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So let's think about what the maximum distance in the tree,

what is the maximum distance between the root and a leaf?

Because when we fall off the tree, that means that we've reached a leaf

node in the tree, one that doesn't have any children, and then when we try to go

to a child we get that the node is null, and so then we return false.

Okay, so in these three different examples of binary search trees,

with the same dictionary,

we notice that we have very different maximum distances from root to leaf.

So the green tree is the worst, in terms of how far we have to go down.

It contains all seven nodes in a single path, and so the distance in the tree

is the number of nodes in a single path from the root to the leaf.

On the other hand, if we look at the tree with yellow nodes,

we notice that there's always really short paths from the root to the leaf.

And so if we look at each of the leaves, there's three leaves,

each of those are accessible using only paths that have three nodes.

So to get to the leaf that's labelled a, we go from the root ate to the node at,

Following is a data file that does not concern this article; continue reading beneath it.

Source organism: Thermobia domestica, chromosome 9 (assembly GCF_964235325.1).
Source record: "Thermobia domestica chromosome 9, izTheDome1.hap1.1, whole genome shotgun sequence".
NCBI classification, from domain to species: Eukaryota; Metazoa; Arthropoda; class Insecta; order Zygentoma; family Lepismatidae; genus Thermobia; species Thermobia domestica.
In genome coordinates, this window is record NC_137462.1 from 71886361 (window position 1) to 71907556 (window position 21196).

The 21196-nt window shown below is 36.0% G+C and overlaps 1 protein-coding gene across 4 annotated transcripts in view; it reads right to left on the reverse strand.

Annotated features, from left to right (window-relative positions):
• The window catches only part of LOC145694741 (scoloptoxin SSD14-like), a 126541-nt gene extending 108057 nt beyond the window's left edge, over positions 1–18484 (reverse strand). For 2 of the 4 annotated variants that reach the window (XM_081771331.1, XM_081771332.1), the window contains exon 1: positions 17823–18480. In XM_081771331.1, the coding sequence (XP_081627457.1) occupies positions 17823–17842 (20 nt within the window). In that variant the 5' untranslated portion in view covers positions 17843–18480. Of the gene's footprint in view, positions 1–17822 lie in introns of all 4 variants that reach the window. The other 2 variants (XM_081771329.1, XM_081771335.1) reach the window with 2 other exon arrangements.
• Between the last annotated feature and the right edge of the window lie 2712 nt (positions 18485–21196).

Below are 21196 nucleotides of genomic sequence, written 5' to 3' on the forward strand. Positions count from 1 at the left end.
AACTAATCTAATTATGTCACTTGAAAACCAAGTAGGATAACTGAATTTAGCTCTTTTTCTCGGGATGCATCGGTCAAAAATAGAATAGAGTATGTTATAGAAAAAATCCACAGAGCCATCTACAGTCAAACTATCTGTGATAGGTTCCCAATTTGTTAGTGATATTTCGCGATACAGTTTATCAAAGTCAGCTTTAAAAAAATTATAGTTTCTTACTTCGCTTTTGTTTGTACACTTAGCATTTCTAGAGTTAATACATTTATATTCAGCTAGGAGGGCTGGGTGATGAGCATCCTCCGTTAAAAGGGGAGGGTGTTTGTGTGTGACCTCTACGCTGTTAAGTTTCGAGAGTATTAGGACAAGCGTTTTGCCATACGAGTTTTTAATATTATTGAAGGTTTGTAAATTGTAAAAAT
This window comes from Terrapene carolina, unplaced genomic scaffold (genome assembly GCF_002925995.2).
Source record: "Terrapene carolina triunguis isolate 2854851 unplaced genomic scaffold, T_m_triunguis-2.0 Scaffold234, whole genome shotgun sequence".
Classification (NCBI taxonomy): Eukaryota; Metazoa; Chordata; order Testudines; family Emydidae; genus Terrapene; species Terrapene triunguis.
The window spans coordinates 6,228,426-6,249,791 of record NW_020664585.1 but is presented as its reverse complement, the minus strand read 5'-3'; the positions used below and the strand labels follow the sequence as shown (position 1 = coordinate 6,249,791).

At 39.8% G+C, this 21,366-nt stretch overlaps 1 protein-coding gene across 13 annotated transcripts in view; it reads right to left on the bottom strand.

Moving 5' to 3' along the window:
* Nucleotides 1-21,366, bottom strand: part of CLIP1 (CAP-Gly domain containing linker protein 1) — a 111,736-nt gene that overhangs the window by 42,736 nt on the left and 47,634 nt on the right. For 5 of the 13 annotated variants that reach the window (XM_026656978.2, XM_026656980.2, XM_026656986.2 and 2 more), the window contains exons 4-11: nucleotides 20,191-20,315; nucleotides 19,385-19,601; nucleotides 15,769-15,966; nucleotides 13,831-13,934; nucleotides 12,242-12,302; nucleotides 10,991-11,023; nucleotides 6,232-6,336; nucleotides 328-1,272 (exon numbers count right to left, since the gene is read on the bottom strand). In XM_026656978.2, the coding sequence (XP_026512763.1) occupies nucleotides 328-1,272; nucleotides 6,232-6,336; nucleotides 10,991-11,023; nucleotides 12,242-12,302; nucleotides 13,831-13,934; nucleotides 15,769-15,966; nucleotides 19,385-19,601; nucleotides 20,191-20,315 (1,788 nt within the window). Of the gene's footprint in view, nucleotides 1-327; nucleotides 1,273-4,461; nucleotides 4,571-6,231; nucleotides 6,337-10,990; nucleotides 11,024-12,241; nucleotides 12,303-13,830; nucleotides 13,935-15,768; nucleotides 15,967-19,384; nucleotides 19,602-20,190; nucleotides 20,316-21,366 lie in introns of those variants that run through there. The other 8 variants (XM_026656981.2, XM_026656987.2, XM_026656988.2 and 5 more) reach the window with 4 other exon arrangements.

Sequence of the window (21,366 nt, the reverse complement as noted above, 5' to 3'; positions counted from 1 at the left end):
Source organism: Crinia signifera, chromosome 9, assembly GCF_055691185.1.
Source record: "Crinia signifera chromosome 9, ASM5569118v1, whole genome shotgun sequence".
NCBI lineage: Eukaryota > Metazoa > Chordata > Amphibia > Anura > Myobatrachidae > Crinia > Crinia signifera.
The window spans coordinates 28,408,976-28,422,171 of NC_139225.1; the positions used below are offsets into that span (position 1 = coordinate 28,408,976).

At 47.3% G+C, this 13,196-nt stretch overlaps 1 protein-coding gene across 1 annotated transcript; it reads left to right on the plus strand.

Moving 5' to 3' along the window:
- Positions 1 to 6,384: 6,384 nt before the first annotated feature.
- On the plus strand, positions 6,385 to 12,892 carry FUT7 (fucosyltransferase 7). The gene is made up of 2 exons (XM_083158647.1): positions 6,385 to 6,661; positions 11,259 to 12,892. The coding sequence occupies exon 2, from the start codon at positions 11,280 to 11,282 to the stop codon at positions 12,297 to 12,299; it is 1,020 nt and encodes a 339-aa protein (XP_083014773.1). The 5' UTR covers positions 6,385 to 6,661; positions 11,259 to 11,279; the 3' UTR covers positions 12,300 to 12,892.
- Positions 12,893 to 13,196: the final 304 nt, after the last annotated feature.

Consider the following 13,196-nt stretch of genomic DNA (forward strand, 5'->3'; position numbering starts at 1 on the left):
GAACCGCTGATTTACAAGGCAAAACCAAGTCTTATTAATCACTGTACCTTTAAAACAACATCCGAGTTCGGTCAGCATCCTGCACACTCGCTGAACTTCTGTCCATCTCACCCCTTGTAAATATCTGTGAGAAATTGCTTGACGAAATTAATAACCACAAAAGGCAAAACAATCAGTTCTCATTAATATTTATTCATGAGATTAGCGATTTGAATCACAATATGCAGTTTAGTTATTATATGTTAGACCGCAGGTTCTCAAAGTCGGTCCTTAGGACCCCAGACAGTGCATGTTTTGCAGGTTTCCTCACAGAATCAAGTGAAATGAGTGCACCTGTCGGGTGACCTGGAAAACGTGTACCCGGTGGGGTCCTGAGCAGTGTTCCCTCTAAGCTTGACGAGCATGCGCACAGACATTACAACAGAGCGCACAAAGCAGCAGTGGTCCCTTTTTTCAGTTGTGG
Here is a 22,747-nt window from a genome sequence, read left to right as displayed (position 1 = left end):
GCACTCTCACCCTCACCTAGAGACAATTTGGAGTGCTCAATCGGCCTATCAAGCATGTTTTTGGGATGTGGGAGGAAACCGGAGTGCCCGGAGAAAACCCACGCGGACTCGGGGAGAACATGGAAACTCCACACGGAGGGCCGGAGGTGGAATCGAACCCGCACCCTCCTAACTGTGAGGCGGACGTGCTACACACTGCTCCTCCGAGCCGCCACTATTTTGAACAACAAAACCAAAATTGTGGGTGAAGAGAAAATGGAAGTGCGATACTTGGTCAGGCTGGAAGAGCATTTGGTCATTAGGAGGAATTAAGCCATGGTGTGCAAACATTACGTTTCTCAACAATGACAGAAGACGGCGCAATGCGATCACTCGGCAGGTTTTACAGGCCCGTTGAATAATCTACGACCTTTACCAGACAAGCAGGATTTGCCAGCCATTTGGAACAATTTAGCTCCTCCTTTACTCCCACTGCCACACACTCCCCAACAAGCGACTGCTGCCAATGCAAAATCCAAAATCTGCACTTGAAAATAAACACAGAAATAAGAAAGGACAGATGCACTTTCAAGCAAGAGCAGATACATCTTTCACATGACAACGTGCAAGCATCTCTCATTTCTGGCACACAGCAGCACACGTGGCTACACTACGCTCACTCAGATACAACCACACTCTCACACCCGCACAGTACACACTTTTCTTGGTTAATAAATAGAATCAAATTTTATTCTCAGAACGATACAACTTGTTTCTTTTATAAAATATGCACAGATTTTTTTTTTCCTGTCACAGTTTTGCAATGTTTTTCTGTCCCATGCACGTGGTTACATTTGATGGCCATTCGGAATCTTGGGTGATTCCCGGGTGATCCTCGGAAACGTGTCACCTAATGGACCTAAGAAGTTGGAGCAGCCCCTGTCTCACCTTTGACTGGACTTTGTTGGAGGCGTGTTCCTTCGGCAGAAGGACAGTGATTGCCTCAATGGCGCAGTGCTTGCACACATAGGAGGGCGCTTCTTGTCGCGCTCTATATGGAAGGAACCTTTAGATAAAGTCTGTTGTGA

and then to its child node a, and a is a leaf node.

And similarly to each one of the leaf nodes we can hop

with only three nodes in our path.

Now, we can have a binary search tree just sort of in between, and the blue one has

a path that has four nodes on it, and so its maximum distance until a leaf is four.

So this maximum distance notion is called the height of the tree, and

we notice that we can have trees that have the same number of nodes all together but

have different heights.

And now thinking back to our example,

we notice that the height really impacts the performance.

And so what we'd like to do is to control the height.

We want to keep the height down as much as we can

while still maintaining the same number of nodes.

And this is where balanced binary search trees get their motivation.

This is why we have balanced binary search trees.

The idea is that we want to maintain roughly the heights of the left and

right sub-trees of our trees, so that we never have these really long,

long paths that we might have to traverse while looking for

a single element that might not be on the tree.

And so, a tree, a binary search tree is called balanced if at every node in

the binary search tree, the height of the left sub-tree and

the height of the right sub-tree differ by no more than one.

All right, so let's work through some examples and

here are a few that you can think about with an in-video quiz.